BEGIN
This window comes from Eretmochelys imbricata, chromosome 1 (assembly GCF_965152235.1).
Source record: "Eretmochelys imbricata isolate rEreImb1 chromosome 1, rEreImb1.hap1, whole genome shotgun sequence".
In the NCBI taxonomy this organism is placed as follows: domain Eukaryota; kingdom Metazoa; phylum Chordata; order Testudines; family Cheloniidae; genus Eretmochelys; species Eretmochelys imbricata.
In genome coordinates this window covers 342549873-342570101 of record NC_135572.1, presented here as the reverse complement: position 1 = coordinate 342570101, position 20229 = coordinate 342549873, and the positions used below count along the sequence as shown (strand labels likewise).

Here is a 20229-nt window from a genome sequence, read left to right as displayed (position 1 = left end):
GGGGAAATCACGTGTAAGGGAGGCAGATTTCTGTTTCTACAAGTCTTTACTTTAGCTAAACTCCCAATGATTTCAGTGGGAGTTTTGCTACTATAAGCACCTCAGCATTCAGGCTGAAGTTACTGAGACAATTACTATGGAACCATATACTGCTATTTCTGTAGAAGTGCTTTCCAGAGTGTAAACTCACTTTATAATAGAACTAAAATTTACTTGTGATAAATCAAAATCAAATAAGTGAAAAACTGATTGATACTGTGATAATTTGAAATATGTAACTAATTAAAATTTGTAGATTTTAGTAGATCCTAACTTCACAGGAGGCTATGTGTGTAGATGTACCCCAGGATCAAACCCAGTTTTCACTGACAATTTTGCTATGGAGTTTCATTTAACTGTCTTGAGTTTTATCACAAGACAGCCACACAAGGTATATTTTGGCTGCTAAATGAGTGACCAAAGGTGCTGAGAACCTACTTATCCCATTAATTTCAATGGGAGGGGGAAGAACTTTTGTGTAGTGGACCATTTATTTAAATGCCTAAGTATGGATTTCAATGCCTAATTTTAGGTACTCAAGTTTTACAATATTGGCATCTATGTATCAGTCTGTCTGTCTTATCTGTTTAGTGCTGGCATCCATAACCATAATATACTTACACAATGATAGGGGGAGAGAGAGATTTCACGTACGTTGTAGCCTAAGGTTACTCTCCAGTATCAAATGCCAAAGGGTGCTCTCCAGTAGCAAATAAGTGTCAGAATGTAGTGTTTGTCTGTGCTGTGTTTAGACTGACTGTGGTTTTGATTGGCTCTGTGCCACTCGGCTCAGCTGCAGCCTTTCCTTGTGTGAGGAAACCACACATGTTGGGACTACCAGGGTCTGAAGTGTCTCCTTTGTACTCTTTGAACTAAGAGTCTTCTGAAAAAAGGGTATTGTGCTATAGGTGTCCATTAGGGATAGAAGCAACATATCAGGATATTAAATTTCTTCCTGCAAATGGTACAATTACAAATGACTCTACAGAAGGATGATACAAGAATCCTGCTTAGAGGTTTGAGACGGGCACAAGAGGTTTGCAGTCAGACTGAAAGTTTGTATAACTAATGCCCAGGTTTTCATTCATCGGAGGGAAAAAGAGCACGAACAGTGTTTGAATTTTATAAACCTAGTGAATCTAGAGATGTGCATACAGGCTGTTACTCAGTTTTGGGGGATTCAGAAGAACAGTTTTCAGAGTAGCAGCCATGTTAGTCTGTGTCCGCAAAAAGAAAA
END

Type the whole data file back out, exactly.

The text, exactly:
This window comes from Eretmochelys imbricata, chromosome 1 (assembly GCF_965152235.1).
Source record: "Eretmochelys imbricata isolate rEreImb1 chromosome 1, rEreImb1.hap1, whole genome shotgun sequence".
In the NCBI taxonomy this organism is placed as follows: domain Eukaryota; kingdom Metazoa; phylum Chordata; order Testudines; family Cheloniidae; genus Eretmochelys; species Eretmochelys imbricata.
In genome coordinates this window covers 342549873-342570101 of record NC_135572.1, presented here as the reverse complement: position 1 = coordinate 342570101, position 20229 = coordinate 342549873, and the positions used below count along the sequence as shown (strand labels likewise).

Here is a 20229-nt window from a genome sequence, read left to right as displayed (position 1 = left end):
GGGGAAATCACGTGTAAGGGAGGCAGATTTCTGTTTCTACAAGTCTTTACTTTAGCTAAACTCCCAATGATTTCAGTGGGAGTTTTGCTACTATAAGCACCTCAGCATTCAGGCTGAAGTTACTGAGACAATTACTATGGAACCATATACTGCTATTTCTGTAGAAGTGCTTTCCAGAGTGTAAACTCACTTTATAATAGAACTAAAATTTACTTGTGATAAATCAAAATCAAATAAGTGAAAAACTGATTGATACTGTGATAATTTGAAATATGTAACTAATTAAAATTTGTAGATTTTAGTAGATCCTAACTTCACAGGAGGCTATGTGTGTAGATGTACCCCAGGATCAAACCCAGTTTTCACTGACAATTTTGCTATGGAGTTTCATTTAACTGTCTTGAGTTTTATCACAAGACAGCCACACAAGGTATATTTTGGCTGCTAAATGAGTGACCAAAGGTGCTGAGAACCTACTTATCCCATTAATTTCAATGGGAGGGGGAAGAACTTTTGTGTAGTGGACCATTTATTTAAATGCCTAAGTATGGATTTCAATGCCTAATTTTAGGTACTCAAGTTTTACAATATTGGCATCTATGTATCAGTCTGTCTGTCTTATCTGTTTAGTGCTGGCATCCATAACCATAATATACTTACACAATGATAGGGGGAGAGAGAGATTTCACGTACGTTGTAGCCTAAGGTTACTCTCCAGTATCAAATGCCAAAGGGTGCTCTCCAGTAGCAAATAAGTGTCAGAATGTAGTGTTTGTCTGTGCTGTGTTTAGACTGACTGTGGTTTTGATTGGCTCTGTGCCACTCGGCTCAGCTGCAGCCTTTCCTTGTGTGAGGAAACCACACATGTTGGGACTACCAGGGTCTGAAGTGTCTCCTTTGTACTCTTTGAACTAAGAGTCTTCTGAAAAAAGGGTATTGTGCTATAGGTGTCCATTAGGGATAGAAGCAACATATCAGGATATTAAATTTCTTCCTGCAAATGGTACAATTACAAATGACTCTACAGAAGGATGATACAAGAATCCTGCTTAGAGGTTTGAGACGGGCACAAGAGGTTTGCAGTCAGACTGAAAGTTTGTATAACTAATGCCCAGGTTTTCATTCATCGGAGGGAAAAAGAGCACGAACAGTGTTTGAATTTTATAAACCTAGTGAATCTAGAGATGTGCATACAGGCTGTTACTCAGTTTTGGGGGATTCAGAAGAACAGTTTTCAGAGTAGCAGCCATGTTAGTCTGTGTCCGCAAAAAGAAAA